Mom and dad acted strange all day. Mom kept rubbing her hands together, as if trying to pull the skin off the bones. Dad stayed home from work. He never stays home from work, so he didn’t know what to do with himself. And he kept walking past me, messing up my hair, and wiping his eyes.
“Hey, son,” he’d say, walking away to another area of the house where continued doing nothing.
That afternoon mom asked me what I wanted for dinner.
“Anything,” she said, tilting her head to the side, as if looking at me for the first time. Or the last. “Your choice.” I went with spaghetti and meatballs. I knew it would be easy, and cheap.
That night she was in my room, rearranging things. When I came in she had a duffel bag packed so full it looked like an inflated swimming device.
“No matter what, you keep this,” she said.
“Am I going some where?”
“Not for long,” she said. But I knew she was lying. She held her hand up under her nose, as if to stop a sneeze, and moved past me. Ten minutes later they walked me out into the rain, the pouring rain. We stood there, outside my building, on what felt like the loneliest night of my whole life. No one said anything. We just got wet.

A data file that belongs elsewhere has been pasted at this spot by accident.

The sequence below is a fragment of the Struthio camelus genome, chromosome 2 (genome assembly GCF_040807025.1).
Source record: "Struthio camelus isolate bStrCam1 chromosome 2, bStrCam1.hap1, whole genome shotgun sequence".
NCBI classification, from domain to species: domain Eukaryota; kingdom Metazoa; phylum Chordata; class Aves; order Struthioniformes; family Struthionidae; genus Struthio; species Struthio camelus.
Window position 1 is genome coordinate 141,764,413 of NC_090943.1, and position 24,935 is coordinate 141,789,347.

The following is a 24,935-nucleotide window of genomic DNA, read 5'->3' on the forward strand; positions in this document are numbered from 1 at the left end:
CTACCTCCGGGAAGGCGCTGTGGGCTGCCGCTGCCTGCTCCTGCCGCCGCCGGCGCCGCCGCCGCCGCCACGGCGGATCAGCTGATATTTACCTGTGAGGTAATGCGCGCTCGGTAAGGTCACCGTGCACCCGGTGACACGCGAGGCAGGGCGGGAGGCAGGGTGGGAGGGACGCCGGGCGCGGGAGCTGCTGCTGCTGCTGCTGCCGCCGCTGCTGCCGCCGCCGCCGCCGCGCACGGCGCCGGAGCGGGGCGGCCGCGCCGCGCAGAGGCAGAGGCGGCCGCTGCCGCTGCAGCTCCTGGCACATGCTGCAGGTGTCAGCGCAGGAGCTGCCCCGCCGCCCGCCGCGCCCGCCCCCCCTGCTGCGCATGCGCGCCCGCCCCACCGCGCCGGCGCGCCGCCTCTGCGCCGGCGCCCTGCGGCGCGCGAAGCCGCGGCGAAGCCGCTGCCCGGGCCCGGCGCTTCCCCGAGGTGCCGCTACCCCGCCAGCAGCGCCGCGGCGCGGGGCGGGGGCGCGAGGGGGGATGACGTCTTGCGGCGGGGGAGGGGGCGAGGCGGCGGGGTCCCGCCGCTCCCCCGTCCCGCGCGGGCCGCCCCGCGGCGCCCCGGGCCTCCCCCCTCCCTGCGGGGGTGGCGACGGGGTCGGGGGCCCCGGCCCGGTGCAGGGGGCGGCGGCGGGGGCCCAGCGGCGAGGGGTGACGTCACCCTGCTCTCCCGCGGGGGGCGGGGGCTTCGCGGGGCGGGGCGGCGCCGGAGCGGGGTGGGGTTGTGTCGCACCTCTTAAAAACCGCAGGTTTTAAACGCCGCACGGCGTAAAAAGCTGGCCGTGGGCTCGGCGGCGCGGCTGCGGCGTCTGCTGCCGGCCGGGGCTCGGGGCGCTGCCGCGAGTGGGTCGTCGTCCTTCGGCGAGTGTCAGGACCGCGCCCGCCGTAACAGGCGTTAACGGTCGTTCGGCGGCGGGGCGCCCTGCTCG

Then a van pulled up. Mom stuffed a ticket into my hand.
“You don’t lose this,” she said, her eyes wide. “This is your life. You don’t give it to anyone.”
I nodded. Dad picked me up and set me down inside the van – against the dry seats I felt even more wet. Dad slammed the door. The van driver pulled away, as if nothing had happened. As if I wasn’t even there.
I looked behind me – two people sat there: a woman with a scared look on her face, and a man that didn’t look scared enough.
“Hi,” I said.
“No talking!” shouted the driver.
“I’m cold,” I said, quietly. The driver turned on the heat.
“No talking,” he said, this time in a smaller voice.
I leaned over on my overstuffed duffel bag and fell asleep.
* * * * *
This is where you get to decide the direction of the story. The question is, who is this kid?
1) Macy‘s son
2) The son of the man who lives on death
3) The son of the woman who had been chasing Macy
4) It’s not his identity that matters – it’s what’s in the duffel bag
To read the beginning of this story, or to see how previous weeks’ decisions worked out (majority marked in bold), click HERE